Washington is The Latest State to Ban Gay Conversion Therapy for LGBTQ Children

Posted on: March 30, 2018, by :

By Amy Foxworthy

Washington just became the latest state to ban the abusive practice of conversion therapy for LGBTQ minors.

This means, no licensed healthcare provider can perform conversion therapy on anyone under 18 without legal consequence.  Ten other states and the District of Columbia currently offer some sort of similar protections.

Maryland passed a bill through their State Senate last week, but the legislation has yet to pass the full general assembly.  New York does not currently offer a full ban, but discourages conversion therapy and bans health insurance companies from covering it for minors.  Indiana currently has no law on the books concerning conversion therapy for minors.

Historically in this country, people could be involuntarily committed by their families to psychiatric facilities for being Homosexual.  Once institutionalized, “conversion therapy,” consisting of castration, aversion therapy, being forced to take nausea inducing medication while being exposed to homosexual images, and electroshock therapy, where the purpose was to cause pain associated with homosexual images. Even lobotomies that left patients severely and permanently disabled were performed.  Then, researchers discovered that homosexuality occurs naturally in many animals and it was not a form of psychosis.   It was not until 1987 that homosexuality was removed from the DSM (Mental Health Textbook).  As a result, a split in the psychology community occurred, with some groups advocating to continue to classify homosexuality as a mental disorder. This splintered faction of the psychological community began advocating for conversion therapy.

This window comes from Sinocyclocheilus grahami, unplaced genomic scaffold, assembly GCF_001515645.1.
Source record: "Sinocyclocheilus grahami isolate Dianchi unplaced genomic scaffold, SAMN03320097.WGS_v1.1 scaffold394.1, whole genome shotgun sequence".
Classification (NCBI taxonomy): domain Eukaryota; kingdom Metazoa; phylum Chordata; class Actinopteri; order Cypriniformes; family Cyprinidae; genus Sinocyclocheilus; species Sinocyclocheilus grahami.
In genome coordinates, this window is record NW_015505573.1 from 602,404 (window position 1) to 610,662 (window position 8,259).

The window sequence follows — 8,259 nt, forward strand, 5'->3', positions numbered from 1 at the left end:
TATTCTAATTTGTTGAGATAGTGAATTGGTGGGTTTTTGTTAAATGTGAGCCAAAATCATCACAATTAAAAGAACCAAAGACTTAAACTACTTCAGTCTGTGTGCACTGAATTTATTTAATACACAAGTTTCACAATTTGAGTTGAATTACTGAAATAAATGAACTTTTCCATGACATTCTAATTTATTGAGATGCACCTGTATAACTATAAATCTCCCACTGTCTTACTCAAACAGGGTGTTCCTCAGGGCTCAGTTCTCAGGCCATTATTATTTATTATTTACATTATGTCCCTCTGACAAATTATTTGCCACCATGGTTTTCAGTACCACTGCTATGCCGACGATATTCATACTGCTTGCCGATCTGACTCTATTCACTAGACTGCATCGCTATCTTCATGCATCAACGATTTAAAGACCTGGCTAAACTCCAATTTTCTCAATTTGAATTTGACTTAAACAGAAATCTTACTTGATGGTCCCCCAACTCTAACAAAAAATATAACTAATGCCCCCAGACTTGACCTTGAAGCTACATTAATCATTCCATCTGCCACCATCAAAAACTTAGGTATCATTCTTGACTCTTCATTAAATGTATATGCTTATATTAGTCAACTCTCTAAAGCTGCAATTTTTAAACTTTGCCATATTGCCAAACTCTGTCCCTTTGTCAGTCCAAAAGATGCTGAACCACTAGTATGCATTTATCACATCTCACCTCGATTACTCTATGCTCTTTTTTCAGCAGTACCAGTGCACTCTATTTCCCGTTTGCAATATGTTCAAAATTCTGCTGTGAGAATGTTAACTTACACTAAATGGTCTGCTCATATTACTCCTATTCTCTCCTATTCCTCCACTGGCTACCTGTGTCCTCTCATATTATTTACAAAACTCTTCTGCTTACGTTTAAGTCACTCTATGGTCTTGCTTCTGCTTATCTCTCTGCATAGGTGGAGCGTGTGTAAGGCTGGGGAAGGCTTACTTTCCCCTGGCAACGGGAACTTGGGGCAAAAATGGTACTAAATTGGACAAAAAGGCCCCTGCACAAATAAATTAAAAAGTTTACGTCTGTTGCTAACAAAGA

Opponents of bans on conversion therapy argue it is a violation of free speech and that government has no business telling parents what treatment to provide for their kids.

Legitimate and respected organizations such as the American Psychological Association, The American Academy of Pediatrics, and the American Medical Association all oppose gay conversion therapy and dismiss it as ineffective.  According to The Trevor Project, conversion therapy can increase the risk of suicide for young members of the LGBTQ community.

I recently had the privilege to discuss this issue with teenage members of the Central Indiana LGBTQ community and asked them to share a few thoughts on the matter.

When asked for general reactions from them on the concept of conversion therapy, Kadence stated, “In this generation, a lot of the population are accepting compared to 10, 20 or 30 years ago, and people’s beliefs are changing every day.  So when a parent forces their child to go through abusive ‘treatments,’ and tells them they are awful for being who they are, then the parents have failed their child.  They aren’t helping the child in any way, shape, or form and they shouldn’t have children if they can’t accept the fact that their child can be gay, bi, etc.”